Others are less confident that this is a feasible solution. If it is correct that pseudonymity was practised for a variety of reasons, some of which were unethical and some unobjectionable,81 it would seem to be necessary to establish with greater care whether ‘canonical pseudonymity’ would be an unacceptable ‘pious fraud’ (pia fraus) or not. It is not enough to state that ‘almost certainly the final readers were not in fact deceived’:82 if there is no certainty, the inclusion of the texts in the canon rests on uncertain grounds as well. It is too facile simply to state that there is not enough evidence to answer the question whether the recipients of the pseudonymous text (if there were any specific recipients in the first place) would have been deceived:83 if the possibility remains that the recipients or the later church was in fact deceived, one should consider with more seriousness the possibility that the canonical authority of the writing is a fictive authority.
Meade claims that deception on the level of origins was an accepted device and therefore unobjectionable, whereas deception on the level of truth and continuity was condemned as unethical (constituting forgery), and that the biblical authors distinguished between these two levels and did not operate on the second.84 This subtle and not naturally intelligible distinction appears to be an (apologetic) construct which has no basis in the sources as such, and an investigation of the semantic range of terms for ‘deception’ in the NT (apatao ktl., the pseud- word group) shows that a concept of ‘legitimized deception’ cannot be demonstrated for the NT.85 Unfortunately Meade does not discuss the question of the validity of the canon to any satisfactory degree.86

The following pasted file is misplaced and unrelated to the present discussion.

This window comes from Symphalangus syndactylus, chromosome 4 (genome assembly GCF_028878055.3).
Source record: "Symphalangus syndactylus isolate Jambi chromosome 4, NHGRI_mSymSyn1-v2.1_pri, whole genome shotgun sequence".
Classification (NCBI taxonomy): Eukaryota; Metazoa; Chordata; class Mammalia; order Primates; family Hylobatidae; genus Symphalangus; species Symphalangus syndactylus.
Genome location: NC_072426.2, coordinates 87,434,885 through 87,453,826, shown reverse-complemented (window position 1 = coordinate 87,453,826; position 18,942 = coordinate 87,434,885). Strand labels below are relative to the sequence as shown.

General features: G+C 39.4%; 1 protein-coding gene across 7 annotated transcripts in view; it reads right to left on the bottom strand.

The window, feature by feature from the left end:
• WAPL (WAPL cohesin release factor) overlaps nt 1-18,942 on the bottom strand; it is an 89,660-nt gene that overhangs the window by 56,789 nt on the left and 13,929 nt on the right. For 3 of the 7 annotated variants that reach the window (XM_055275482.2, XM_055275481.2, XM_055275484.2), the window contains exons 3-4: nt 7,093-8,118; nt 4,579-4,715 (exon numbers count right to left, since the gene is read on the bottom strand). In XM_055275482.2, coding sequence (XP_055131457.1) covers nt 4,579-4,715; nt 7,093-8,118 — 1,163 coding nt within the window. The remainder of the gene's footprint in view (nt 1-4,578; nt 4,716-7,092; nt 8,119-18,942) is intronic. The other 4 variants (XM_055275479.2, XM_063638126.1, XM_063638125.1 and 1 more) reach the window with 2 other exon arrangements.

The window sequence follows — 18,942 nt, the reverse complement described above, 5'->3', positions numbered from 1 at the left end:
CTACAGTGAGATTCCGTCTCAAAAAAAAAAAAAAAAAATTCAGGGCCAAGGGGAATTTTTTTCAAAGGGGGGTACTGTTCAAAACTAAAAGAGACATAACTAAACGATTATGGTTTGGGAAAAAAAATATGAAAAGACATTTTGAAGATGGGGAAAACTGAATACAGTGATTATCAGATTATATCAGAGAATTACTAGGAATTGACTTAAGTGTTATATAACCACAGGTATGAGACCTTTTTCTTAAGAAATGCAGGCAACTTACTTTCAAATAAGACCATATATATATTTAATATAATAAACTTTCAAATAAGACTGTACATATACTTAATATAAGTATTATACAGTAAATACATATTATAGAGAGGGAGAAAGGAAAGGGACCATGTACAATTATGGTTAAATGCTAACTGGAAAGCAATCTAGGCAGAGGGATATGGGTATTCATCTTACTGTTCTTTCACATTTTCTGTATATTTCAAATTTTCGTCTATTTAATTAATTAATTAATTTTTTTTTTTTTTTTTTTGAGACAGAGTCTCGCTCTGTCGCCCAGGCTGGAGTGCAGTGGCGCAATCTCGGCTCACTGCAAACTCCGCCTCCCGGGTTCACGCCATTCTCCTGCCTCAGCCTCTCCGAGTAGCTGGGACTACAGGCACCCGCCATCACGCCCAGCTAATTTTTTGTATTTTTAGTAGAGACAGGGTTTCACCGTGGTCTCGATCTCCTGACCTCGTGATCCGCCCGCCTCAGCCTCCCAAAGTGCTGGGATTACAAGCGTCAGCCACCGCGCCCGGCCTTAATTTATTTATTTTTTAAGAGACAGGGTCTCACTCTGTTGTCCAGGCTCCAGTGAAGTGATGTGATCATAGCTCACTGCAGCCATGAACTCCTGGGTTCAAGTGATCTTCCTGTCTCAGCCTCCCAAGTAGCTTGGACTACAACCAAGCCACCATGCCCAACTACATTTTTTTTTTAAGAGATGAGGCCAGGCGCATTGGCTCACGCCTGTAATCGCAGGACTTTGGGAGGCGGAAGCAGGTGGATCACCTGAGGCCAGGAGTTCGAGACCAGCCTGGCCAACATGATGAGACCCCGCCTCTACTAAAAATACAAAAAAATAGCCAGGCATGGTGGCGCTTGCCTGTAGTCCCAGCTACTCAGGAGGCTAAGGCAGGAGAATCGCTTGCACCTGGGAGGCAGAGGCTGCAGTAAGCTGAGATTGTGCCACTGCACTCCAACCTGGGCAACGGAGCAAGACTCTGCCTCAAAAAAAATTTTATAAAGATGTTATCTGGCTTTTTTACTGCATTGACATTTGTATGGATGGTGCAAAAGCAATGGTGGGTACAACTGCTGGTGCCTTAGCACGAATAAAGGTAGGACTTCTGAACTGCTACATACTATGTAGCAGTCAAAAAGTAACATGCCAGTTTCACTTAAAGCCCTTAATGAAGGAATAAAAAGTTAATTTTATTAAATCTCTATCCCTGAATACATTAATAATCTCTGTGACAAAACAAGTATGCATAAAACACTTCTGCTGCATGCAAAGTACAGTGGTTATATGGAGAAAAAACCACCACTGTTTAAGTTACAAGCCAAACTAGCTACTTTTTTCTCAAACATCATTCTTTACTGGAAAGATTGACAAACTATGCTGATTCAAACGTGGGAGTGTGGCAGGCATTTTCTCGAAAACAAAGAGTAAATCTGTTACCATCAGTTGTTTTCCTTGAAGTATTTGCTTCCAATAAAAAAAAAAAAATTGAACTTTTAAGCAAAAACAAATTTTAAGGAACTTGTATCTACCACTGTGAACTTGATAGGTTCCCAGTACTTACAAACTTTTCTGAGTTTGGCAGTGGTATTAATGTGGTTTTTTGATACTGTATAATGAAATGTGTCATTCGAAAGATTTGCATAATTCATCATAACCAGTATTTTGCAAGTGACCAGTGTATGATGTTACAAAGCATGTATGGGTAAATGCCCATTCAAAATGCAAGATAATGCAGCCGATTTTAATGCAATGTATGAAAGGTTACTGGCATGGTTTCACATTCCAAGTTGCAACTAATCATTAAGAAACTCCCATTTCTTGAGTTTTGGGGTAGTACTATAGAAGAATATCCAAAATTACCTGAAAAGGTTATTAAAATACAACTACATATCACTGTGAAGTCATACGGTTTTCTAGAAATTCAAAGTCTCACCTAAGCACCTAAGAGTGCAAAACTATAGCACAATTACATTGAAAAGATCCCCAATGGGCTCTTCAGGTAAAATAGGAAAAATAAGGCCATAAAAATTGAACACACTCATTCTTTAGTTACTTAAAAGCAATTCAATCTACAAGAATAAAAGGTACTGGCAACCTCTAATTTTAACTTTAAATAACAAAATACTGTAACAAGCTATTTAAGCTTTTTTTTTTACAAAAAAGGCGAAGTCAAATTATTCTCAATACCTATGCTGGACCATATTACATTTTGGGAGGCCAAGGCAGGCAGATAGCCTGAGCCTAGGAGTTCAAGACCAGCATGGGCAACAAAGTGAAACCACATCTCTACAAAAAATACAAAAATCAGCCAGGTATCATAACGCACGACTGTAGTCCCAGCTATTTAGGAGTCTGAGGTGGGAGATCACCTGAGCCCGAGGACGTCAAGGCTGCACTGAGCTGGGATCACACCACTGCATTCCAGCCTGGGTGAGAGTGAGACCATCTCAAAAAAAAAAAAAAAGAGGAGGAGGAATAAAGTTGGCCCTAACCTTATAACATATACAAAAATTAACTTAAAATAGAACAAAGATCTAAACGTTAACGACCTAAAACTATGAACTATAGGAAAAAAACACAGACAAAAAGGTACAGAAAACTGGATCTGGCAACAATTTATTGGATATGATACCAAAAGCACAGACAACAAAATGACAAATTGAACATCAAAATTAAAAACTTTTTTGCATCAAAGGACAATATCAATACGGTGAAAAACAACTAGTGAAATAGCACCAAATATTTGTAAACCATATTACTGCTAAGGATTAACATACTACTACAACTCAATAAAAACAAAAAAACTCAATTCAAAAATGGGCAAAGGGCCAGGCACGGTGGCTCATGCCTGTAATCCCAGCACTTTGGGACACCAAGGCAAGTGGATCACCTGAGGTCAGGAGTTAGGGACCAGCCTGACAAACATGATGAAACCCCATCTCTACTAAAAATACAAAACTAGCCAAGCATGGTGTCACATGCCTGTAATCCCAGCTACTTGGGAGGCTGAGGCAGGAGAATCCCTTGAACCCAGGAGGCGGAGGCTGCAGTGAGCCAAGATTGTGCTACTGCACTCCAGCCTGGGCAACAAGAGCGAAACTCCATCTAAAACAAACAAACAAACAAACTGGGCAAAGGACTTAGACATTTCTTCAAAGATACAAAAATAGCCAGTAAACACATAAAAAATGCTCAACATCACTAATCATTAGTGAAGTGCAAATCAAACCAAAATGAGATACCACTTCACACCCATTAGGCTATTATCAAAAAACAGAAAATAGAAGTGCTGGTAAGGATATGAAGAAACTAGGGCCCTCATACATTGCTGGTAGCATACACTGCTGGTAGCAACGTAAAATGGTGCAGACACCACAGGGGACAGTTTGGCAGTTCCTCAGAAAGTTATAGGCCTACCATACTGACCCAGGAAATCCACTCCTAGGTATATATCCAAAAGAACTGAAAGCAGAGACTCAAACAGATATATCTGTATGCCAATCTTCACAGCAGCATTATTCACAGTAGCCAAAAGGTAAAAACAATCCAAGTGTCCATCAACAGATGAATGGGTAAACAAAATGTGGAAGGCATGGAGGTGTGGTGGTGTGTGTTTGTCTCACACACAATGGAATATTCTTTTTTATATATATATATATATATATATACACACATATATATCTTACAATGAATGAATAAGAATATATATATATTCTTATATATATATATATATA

Critics who regard Scripture not as divine revelation but as human witness to revelation have no difficulty in retaining pseudonymous writings in the canon: they are a fine example of sola gratia. Petr Pokorny asserts, however, that if one regarded the canon as direct revelation from God, one would have to remove them from the canon.87